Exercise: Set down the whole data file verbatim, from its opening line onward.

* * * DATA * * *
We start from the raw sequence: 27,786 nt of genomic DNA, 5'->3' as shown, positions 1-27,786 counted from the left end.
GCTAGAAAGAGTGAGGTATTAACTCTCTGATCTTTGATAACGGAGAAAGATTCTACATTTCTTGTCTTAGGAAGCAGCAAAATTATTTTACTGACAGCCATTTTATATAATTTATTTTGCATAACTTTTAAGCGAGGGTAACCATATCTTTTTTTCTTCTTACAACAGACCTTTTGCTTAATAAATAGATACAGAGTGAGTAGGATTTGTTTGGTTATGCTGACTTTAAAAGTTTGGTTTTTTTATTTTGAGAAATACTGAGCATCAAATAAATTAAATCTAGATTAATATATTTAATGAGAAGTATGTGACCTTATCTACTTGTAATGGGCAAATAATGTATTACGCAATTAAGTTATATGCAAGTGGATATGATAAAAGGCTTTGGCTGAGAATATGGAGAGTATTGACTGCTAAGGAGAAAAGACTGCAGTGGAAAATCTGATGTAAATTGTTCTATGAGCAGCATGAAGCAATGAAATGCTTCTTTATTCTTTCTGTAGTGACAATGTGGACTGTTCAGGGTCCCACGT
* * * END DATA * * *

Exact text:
We start from the raw sequence: 27,786 nt of genomic DNA, 5'->3' as shown, positions 1-27,786 counted from the left end.
GCTAGAAAGAGTGAGGTATTAACTCTCTGATCTTTGATAACGGAGAAAGATTCTACATTTCTTGTCTTAGGAAGCAGCAAAATTATTTTACTGACAGCCATTTTATATAATTTATTTTGCATAACTTTTAAGCGAGGGTAACCATATCTTTTTTTCTTCTTACAACAGACCTTTTGCTTAATAAATAGATACAGAGTGAGTAGGATTTGTTTGGTTATGCTGACTTTAAAAGTTTGGTTTTTTTATTTTGAGAAATACTGAGCATCAAATAAATTAAATCTAGATTAATATATTTAATGAGAAGTATGTGACCTTATCTACTTGTAATGGGCAAATAATGTATTACGCAATTAAGTTATATGCAAGTGGATATGATAAAAGGCTTTGGCTGAGAATATGGAGAGTATTGACTGCTAAGGAGAAAAGACTGCAGTGGAAAATCTGATGTAAATTGTTCTATGAGCAGCATGAAGCAATGAAATGCTTCTTTATTCTTTCTGTAGTGACAATGTGGACTGTTCAGGGTCCCACGT